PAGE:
A BOMMER: No, I'm not afraid. It is, for me, a tool. And should I get afraid, I can close this tool and don't use it. So therefore, in this moment, I'm happy to have it and to try. And when I fail, I fail, but I'm not afraid about it.

M BOMMER: I'm leaving it behind. If it's used or not, if they hang it as a picture - like a picture of me on the wall or they put it in a drawer, I don't care. I cannot influence that. But I can leave it, right? I can leave it behind.

KELLY: I like that way of thinking about it. It's like a picture of you or a painting, which feels very normal to leave behind for people who will be grieving. Yeah. What type questions can you imagine asking it, Anett?

A BOMMER: Perhaps to read me a poem. Or I could ask him when he met us or when we got married, or I can ask him, tell me about when he proposed, remembering together all the nice things he had.

KELLY: Well, I want to thank you both for being so open and talking this through with us. I'm sorry for everything you are dealing with, and I appreciate your sharing it with us. Thank you.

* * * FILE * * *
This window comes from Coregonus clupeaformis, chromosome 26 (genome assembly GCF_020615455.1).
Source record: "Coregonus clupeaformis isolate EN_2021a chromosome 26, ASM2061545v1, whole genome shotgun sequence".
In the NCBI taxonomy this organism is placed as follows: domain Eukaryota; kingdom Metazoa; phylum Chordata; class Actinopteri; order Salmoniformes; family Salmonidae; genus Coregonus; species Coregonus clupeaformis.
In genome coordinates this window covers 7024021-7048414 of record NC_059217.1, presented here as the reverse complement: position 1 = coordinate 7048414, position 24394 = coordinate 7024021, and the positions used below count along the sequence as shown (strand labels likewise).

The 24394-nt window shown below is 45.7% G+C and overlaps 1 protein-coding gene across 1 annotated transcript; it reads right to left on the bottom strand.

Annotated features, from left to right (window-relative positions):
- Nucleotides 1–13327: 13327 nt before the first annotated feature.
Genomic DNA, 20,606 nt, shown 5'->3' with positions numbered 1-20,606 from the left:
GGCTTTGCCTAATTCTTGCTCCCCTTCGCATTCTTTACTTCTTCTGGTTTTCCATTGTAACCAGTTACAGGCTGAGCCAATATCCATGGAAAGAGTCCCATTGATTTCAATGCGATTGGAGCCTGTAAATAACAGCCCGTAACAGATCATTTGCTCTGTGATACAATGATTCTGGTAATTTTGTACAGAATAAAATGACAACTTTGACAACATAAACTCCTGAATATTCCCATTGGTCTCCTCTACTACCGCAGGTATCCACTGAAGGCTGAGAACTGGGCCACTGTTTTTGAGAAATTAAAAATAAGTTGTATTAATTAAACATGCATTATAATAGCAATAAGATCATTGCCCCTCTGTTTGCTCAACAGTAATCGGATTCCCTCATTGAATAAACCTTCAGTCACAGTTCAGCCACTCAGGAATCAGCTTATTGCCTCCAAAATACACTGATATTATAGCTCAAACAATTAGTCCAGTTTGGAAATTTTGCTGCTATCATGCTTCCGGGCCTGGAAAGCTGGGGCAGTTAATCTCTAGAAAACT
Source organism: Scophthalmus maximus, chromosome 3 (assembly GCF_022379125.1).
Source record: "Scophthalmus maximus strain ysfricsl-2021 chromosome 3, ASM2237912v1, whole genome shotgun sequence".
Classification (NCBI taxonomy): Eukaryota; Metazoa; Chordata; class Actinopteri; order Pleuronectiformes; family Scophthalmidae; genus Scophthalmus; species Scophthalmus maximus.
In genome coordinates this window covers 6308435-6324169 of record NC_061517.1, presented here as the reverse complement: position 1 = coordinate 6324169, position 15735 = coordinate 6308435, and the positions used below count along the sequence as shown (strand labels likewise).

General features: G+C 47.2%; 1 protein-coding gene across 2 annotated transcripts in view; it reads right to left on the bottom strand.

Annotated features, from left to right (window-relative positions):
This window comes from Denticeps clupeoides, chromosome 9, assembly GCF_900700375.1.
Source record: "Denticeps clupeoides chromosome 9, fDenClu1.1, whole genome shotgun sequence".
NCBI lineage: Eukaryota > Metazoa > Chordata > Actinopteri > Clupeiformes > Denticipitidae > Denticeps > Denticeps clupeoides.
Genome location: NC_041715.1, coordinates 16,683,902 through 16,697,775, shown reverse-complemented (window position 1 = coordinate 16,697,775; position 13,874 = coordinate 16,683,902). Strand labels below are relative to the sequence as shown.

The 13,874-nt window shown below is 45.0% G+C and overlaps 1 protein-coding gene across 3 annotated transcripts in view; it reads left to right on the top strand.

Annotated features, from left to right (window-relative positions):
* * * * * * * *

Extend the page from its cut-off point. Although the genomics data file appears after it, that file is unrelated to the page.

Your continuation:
M BOMMER: Thank you very much for taking us.

A BOMMER: Thank you.

KELLY: That is Michael Bommer and his wife, Anett, speaking with us from Berlin. Thank you.

M BOMMER: Bye-bye.

A BOMMER: Bye-bye.

(SOUNDBITE OF LOUIS YORK SONG, "ALONE A LOT FT. ANTHONY HAMILTON" ) Transcript provided by NPR, Copyright NPR.

NPR transcripts are created on a rush deadline by an NPR contractor. This text may not be in its final form and may be updated or revised in the future. Accuracy and availability may vary. The authoritative record of NPR’s programming is the audio record.

Mary Louise Kelly is a co-host of All Things Considered, NPR's award-winning afternoon newsmagazine.
Kathryn Fink
Kathryn Fink is a producer with NPR's All Things Considered.
Courtney Dorning has been a Senior Editor for NPR's All Things Considered since November 2018. In that role, she's the lead editor for the daily show. Dorning is responsible for newsmaker interviews, lead news segments and the small, quirky features that are a hallmark of the network's flagship afternoon magazine program.